Library for accessing Swagger-enabled API's with bitjws authentication.
By default it’s expected that secp256k1 is available, so install it before proceeding; make sure to run ./configure --enable-module-recovery. If you’re using some other library that provides the functionality necessary for this, check the Using a custom library section of the bitjws README.
Bravado-bitjws can be installed by running:
pip install bravado-bitjws
In case you need to install the secp256k1 C library, the following sequence of commands is recommended. If you already have secp256k1, make sure it was compiled from the expected git commit or it might fail to work due to API incompatibilities.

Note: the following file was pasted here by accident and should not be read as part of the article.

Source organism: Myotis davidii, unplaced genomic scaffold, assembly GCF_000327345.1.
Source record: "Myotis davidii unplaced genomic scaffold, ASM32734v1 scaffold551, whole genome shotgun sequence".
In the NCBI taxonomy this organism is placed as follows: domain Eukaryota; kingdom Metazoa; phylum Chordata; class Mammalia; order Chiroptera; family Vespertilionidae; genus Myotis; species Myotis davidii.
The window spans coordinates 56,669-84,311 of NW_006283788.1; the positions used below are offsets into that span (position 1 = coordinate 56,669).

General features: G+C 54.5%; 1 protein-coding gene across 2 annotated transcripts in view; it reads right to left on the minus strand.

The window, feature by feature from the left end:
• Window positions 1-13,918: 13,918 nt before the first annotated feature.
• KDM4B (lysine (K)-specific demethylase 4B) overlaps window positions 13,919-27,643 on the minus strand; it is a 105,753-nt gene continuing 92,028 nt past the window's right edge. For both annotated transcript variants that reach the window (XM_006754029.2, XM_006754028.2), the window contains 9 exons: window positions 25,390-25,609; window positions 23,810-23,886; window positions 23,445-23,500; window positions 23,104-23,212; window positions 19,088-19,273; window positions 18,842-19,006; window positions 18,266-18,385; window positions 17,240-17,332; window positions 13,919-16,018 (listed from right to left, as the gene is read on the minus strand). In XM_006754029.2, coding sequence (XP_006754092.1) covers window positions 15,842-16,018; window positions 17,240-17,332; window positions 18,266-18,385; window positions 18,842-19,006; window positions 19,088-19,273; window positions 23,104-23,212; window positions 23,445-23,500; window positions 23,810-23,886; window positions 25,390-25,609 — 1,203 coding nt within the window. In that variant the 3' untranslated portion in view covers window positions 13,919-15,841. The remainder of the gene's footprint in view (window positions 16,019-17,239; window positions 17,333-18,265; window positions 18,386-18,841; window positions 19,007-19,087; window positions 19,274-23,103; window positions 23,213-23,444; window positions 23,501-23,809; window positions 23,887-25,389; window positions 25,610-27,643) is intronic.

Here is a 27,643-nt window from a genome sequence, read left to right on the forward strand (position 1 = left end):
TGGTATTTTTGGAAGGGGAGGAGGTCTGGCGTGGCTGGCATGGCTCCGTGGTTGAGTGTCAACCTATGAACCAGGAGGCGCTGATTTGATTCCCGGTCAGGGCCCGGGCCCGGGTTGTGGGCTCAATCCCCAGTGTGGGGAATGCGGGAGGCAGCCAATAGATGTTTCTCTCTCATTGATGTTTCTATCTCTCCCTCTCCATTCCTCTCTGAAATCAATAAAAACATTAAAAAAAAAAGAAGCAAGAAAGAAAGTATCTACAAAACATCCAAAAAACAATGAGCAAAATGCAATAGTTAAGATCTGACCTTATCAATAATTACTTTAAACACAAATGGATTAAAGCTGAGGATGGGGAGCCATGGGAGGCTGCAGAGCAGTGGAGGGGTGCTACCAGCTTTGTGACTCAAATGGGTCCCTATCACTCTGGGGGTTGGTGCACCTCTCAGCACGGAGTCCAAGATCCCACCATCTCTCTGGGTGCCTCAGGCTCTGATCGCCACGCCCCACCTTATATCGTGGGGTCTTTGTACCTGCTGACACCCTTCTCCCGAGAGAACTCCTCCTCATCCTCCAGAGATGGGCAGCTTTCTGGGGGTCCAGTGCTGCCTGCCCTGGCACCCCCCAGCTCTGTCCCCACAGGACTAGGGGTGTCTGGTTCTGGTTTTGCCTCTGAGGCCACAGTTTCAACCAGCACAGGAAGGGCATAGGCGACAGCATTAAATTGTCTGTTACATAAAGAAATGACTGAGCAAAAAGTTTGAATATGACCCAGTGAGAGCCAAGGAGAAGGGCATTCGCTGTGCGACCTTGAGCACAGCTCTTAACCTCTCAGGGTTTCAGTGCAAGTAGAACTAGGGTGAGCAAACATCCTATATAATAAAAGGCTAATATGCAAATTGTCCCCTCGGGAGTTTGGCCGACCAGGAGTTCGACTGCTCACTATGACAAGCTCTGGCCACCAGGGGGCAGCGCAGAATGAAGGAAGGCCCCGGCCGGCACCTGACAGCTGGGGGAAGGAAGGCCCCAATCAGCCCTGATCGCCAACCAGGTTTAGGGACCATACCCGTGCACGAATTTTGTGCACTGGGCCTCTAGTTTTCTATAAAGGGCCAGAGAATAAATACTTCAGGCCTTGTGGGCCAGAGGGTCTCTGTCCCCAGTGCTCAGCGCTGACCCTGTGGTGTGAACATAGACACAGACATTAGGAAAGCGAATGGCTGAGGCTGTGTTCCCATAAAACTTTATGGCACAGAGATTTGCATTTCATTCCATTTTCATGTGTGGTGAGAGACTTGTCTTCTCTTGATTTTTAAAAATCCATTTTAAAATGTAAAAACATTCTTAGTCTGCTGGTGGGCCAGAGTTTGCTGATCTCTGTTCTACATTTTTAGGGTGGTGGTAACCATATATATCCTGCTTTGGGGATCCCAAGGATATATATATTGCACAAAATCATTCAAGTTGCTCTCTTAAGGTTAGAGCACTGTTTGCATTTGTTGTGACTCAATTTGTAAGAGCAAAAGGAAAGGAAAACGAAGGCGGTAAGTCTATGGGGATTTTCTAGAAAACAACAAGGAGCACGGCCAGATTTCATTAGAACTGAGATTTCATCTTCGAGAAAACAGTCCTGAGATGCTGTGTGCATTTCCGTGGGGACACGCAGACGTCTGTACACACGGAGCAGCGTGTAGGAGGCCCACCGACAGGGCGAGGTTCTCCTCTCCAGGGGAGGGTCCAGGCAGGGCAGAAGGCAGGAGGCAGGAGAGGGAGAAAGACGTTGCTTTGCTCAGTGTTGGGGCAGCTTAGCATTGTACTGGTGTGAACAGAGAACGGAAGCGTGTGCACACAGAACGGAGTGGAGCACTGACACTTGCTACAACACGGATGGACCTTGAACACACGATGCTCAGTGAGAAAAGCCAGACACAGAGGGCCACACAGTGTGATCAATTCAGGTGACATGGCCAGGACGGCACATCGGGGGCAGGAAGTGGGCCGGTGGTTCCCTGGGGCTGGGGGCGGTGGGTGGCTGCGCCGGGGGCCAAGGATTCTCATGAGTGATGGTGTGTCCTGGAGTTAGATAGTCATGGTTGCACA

git clone git://github.com/bitcoin/secp256k1.git libsecp256k1 cd libsecp256k1 git checkout d7eb1ae96dfe9d497a26b3e7ff8b6f58e61e400a ./autogen.sh ./configure --enable-module-recovery make sudo make install
Bravado-bitjws is used just like Bravado. The primary difference users need to be aware of is the management of bitjws keys.
Create a client with existing keys
# Your bitjws private key in WIF privkey = "KweY4PozGhtkGPMvvD7vk7nLiN6211XZ2QGxLBMginAQW7MBbgp8" # the URL of the swagger spec url = "http://0.0.0.0:8002/static/swagger.json" # initialize your client client = BitJWSSwaggerClient.from_url(url, privkey=privkey)
If no key is provided to BitJWSSwaggerClient, one will be generated. However the private key originated, it is important to store private key somewhere secure.
Currently there is no management of server keys. This means that Bravado-bitjws checks the signature of server responses, but trusts all keys. It is up to the Bravado-bitjws user to match the server’s key against a trusted list.
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